National Newswatch

Are journalists going easy on Trudeau?

Apr 17 2017 — Paul Adams — I was struck by something Andrew MacDougall wrote about reporters the other day as he grappled with something that seemed strange to him: the fact that, despite Justin Trudeau’s many misfires and outright fails, his popularity is undiminished. MacDougall offered many explanations, including the enduring power of Trudeau’s “sunny ways” narrative and his good looks […]

When columnists go rogue

Mar 28 2017 — Paul Adams — There are lines you don’t cross. It’s just that no one will tell you where they are. Whenever they sit down to write, columnists are working between invisible lines. The columnist can’t know exactly where the lines are. In fact, no one ever points to them until they’re crossed. And then, everyone but the bewildered […]

How the Star got its O’Leary poll story dead wrong

Jan 25 2017 — Paul Adams — It isn’t always the polls getting it wrong. Sometimes it’s the journalists. Here’s a newsflash: The polls in the election that delivered us Donald Trump weren’t the problem. The journalists and commentators who reported on them — they were the problem. You won’t hear that from most of the media, of course. In fact, these […]

Could Tom Mulcair actually win?

Apr 9 2015 — Paul Adams — In the middle of the 2011 election campaign, Jack Layton gave a remarkable interview to Peter Mansbridge. Layton’s campaign had looked shaky at the start, with much of the media coverage focused on his recent bout with prostate cancer (which is probably what came back to kill him just a few months later). He recovered […]

Can Harper stoke fear and still woo the ethnic vote?

Mar 11 2015 — Paul Adams — One of Stephen Harper’s most remarkable achievements in politics has been to navigate his way from the nativist, turban-queasy, anti-immigration policies of Reform to those of a modern party, supporting immigration and wooing the ethnic vote. With his sidekick Jason Kenney scarfing perogies and papadums with equal enthusiasm, in 2011 Harper led the Conservatives to […]

Would Trudeau govern from the right or left?

Mar 4 2015 — Paul Adams — There’s a simple mathematical explanation to the Trudeau Liberals’ current rightward tilt. Every former Conservative voter that the Liberals are able to woo is a two-fer, not only increasing the Liberals’ vote tally but decreasing the Conservatives’ at the same time. For hockey fans, the best analogy would be the four-point games that loom so […]

Canada’s tantrum in the Middle East

Feb 26 2015 — Paul Adams — Many Canadians would be surprised to learn the extent to which Canada has become an enemy of moderation in the Israeli-Palestinian conflict, so let’s not allow the latest petty incident to go unremarked: apparent payback to a Palestinian NGO because its founder criticized John Baird. For more than twenty years, Hanan Ashrawi, an ethnic Christian […]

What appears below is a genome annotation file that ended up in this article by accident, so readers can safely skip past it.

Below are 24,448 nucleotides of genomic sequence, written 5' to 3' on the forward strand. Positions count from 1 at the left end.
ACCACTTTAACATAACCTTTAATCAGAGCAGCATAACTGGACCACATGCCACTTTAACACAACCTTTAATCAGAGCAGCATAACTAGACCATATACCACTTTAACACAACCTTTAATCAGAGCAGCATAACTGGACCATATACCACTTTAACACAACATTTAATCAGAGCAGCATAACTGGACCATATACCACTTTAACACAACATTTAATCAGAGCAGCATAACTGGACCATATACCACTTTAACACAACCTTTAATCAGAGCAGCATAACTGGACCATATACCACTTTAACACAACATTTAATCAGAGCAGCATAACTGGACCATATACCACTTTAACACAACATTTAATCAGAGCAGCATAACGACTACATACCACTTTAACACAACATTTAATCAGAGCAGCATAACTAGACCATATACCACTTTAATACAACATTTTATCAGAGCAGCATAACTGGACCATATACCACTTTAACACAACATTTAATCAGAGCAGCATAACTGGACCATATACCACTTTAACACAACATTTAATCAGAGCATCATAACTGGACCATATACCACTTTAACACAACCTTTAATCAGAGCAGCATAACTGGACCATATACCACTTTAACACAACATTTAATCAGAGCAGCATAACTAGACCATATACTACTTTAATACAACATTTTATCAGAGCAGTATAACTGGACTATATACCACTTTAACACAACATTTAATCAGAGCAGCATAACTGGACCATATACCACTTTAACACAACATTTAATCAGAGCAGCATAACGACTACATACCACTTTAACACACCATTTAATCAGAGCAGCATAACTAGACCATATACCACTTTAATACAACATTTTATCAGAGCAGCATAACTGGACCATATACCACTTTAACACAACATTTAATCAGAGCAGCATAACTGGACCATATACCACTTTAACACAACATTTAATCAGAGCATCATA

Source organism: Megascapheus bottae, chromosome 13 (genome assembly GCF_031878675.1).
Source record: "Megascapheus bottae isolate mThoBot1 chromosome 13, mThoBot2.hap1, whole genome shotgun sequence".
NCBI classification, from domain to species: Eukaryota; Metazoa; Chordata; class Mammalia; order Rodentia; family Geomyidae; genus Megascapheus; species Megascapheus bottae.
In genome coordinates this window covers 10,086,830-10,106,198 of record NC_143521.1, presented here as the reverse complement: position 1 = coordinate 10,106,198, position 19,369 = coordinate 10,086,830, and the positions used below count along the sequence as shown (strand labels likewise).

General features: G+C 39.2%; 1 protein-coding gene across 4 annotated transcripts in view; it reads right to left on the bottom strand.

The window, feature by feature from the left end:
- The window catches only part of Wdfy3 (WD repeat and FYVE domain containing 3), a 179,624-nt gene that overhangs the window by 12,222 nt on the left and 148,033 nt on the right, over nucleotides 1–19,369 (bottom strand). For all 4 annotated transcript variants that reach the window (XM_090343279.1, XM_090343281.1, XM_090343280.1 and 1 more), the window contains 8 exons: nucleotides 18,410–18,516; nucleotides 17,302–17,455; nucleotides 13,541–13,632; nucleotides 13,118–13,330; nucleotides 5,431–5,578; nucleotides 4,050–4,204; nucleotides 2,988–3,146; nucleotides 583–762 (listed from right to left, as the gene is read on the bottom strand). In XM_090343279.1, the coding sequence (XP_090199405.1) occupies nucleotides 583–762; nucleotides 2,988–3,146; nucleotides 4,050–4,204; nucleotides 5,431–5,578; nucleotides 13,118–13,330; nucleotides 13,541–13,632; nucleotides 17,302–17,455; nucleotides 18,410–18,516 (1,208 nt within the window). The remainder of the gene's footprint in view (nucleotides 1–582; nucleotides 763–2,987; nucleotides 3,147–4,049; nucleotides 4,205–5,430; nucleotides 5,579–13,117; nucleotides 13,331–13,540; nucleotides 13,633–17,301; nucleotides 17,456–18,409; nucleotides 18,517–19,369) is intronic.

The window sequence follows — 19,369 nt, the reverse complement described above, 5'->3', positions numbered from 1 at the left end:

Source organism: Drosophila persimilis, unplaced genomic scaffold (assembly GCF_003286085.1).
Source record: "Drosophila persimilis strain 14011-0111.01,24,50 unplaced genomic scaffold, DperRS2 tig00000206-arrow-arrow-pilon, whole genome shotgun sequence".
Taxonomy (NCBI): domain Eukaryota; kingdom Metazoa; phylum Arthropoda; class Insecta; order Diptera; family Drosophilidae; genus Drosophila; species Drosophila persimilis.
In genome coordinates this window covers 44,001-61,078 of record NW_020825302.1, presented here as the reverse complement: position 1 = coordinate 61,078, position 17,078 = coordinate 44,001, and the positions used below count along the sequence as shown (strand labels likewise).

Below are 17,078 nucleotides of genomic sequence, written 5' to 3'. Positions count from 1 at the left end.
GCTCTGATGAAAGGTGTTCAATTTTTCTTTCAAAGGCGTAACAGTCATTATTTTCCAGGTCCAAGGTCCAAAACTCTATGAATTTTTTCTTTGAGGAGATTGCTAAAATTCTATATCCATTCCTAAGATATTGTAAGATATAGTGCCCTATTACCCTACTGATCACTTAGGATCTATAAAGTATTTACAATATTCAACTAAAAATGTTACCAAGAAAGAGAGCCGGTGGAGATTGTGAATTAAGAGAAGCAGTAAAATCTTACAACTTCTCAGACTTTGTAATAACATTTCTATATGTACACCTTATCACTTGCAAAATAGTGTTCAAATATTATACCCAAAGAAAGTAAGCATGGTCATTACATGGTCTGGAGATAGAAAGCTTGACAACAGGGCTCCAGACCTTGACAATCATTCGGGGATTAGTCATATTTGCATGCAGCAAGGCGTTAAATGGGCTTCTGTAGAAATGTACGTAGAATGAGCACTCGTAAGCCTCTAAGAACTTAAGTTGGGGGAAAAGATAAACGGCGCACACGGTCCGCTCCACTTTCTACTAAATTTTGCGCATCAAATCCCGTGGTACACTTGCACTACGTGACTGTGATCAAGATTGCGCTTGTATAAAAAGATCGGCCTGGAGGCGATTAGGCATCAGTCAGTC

Islamic State and the politics of panic

Feb 18 2015 — Paul Adams — Before we start amending our security laws, sending CSIS agents scurrying to disrupt terrorist plots, and extend our existing military mission against Islamic State, let’s get real. Although both the Canadian victims of terrorism — one near Parliament Hill and the other in Saint-Jean-sur-Richelieu — were soldiers, the tragic truth is that serving soldiers are […]

Jordan pilot hostage Moaz al-Kasasbeh ‘burned alive’

Feb 3 2015 — Paul Adams — Jordan has confirmed the death of pilot Moaz al-Kasasbeh after a video published online by Islamic State (IS) claimed to show him being burned alive. The video shows a man standing in a cage and engulfed in flames. Officials are working to confirm it is genuine. Jordan’s King Abdullah hailed Lt Kasasbeh as a hero, […]

How the maple leaf became forever

Jan 28 2015 — Paul Adams — The flag. Earlier this week, a Canadian Auschwitz survivor returned to the scene of her childhood horror, arm in arm with her daughter. The two women chose to drape themselves in a large Canadian flag. Literally half a world away, and in an utterly different context, the Aussie fanboys of glamorous Canadian tennis star Eugenie […]

Mr. Trudeau’s policy peekaboo

Jan 21 2015 — Paul Adams — It’s quite possible that, a year from now, Justin Trudeau will be the prime minister of Canada. So it doesn’t seem entirely unreasonable for us to ask: What, precisely, are his plans for the job? Oh, sure. There have been tiny hints and whispered rumours of what might be going through Trudeau’s mind.

All the ways Harper could be gone this time next year

Jan 14 2015 — Paul Adams — There is a possibility that Stephen Harper could still be our prime minister this time next year — maybe until 2019, or beyond. But it’s still more likely that he will be gone by 2016, left only to haunt our dreams. It’s just the way of his going that has yet to be determined. Here […]

Holidays at home with the Harper-haters

Jan 7 2015 — Paul Adams — Perhaps it’s just the rarified circles I travel in, but over the Christmas holidays I frequently found myself in the company of people who hate Stephen Harper. When I say “hate”, I don’t mean these people are critical of Harper’s position on climate change and dislike the way he undermines officers of Parliament. I mean […]

Torture, lies and the price of unending war

Dec 11 2014 — Paul Adams — We tend to think of them as separate events — the Gulf War of 1990-1, the Desert Fox bombing campaign in 1998, the Afghanistan War, the Iraq War, the drone campaigns in Yemen, Pakistan and elsewhere, and now the war on Islamic State. But future historians will no doubt give all this a single name […]